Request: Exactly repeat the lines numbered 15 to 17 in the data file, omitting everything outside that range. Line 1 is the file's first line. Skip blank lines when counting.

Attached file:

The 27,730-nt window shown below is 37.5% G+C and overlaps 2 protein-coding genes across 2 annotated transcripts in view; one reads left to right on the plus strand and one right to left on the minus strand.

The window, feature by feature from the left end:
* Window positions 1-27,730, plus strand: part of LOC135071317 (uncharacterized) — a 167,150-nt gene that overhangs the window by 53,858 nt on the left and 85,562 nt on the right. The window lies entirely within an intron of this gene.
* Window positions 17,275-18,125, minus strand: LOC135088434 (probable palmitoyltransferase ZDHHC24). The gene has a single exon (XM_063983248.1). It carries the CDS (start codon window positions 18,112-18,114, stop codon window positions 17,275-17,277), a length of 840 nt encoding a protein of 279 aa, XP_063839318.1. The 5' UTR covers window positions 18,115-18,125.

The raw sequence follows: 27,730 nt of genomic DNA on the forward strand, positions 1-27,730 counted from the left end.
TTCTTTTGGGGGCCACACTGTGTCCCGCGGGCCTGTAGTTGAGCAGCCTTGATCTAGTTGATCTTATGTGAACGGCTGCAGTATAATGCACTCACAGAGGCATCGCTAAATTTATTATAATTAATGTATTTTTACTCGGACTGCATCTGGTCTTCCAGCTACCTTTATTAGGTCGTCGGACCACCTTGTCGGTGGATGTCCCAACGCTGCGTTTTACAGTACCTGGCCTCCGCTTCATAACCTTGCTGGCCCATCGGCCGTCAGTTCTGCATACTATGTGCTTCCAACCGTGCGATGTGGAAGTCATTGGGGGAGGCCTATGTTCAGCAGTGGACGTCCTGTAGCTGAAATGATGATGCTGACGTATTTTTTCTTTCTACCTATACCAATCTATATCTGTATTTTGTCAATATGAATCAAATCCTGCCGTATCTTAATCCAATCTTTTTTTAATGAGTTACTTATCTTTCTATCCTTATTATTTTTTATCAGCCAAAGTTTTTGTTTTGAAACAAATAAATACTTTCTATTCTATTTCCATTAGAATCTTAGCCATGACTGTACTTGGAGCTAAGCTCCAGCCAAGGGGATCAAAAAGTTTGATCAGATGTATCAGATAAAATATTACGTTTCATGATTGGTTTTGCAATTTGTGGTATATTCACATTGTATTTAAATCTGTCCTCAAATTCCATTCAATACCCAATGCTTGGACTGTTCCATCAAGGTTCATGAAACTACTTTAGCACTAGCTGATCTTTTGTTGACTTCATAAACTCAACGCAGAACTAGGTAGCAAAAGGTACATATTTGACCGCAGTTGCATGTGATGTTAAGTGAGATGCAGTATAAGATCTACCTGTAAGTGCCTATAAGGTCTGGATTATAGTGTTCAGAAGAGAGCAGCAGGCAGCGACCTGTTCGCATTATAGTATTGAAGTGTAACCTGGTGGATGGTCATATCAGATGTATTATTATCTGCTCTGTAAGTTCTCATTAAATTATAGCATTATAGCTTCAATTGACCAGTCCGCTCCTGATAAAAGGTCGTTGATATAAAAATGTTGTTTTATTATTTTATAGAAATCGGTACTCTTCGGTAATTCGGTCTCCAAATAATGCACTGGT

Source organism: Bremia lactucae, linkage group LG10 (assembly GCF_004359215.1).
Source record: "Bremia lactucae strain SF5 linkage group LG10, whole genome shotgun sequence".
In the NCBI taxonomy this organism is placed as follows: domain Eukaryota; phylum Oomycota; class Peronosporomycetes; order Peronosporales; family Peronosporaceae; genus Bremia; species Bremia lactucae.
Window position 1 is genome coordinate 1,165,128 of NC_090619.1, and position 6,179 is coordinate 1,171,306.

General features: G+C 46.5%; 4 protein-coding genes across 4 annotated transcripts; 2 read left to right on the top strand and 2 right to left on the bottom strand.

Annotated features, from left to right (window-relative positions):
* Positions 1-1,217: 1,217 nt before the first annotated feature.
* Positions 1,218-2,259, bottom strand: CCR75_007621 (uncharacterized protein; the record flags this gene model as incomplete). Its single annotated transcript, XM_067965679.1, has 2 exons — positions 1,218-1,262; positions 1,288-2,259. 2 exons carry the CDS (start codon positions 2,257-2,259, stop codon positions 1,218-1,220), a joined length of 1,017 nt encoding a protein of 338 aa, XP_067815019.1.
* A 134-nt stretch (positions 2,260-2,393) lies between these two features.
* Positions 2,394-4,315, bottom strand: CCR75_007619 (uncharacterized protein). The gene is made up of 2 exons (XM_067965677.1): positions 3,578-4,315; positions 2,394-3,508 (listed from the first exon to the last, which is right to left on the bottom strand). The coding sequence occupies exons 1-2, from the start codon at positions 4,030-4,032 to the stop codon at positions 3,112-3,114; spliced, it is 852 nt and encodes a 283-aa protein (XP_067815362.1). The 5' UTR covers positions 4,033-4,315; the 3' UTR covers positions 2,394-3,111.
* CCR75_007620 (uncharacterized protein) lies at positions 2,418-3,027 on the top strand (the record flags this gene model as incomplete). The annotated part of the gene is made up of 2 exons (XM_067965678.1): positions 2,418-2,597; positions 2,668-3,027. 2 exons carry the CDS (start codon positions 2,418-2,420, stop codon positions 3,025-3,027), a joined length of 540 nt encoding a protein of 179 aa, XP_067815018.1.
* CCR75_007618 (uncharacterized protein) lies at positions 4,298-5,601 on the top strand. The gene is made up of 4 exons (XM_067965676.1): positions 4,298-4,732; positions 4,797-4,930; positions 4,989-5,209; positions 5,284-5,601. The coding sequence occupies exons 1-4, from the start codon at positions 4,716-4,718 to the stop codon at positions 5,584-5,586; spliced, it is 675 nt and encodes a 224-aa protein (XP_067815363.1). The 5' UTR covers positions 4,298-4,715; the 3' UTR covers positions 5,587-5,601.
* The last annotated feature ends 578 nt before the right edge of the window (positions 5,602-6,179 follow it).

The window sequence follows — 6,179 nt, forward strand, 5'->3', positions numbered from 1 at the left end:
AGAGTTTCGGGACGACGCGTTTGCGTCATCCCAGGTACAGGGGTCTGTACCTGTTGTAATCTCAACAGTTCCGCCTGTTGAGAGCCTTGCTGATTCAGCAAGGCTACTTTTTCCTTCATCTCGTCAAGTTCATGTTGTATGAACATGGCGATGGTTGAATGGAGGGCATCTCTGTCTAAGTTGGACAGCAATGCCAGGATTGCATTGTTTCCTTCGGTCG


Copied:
* A 134-nt stretch (positions 2,260-2,393) lies between these two features.
* Positions 2,394-4,315, bottom strand: CCR75_007619 (uncharacterized protein). The gene is made up of 2 exons (XM_067965677.1): positions 3,578-4,315; positions 2,394-3,508 (listed from the first exon to the last, which is right to left on the bottom strand). The coding sequence occupies exons 1-2, from the start codon at positions 4,030-4,032 to the stop codon at positions 3,112-3,114; spliced, it is 852 nt and encodes a 283-aa protein (XP_067815362.1). The 5' UTR covers positions 4,033-4,315; the 3' UTR covers positions 2,394-3,111.
* CCR75_007620 (uncharacterized protein) lies at positions 2,418-3,027 on the top strand (the record flags this gene model as incomplete). The annotated part of the gene is made up of 2 exons (XM_067965678.1): positions 2,418-2,597; positions 2,668-3,027. 2 exons carry the CDS (start codon positions 2,418-2,420, stop codon positions 3,025-3,027), a joined length of 540 nt encoding a protein of 179 aa, XP_067815018.1.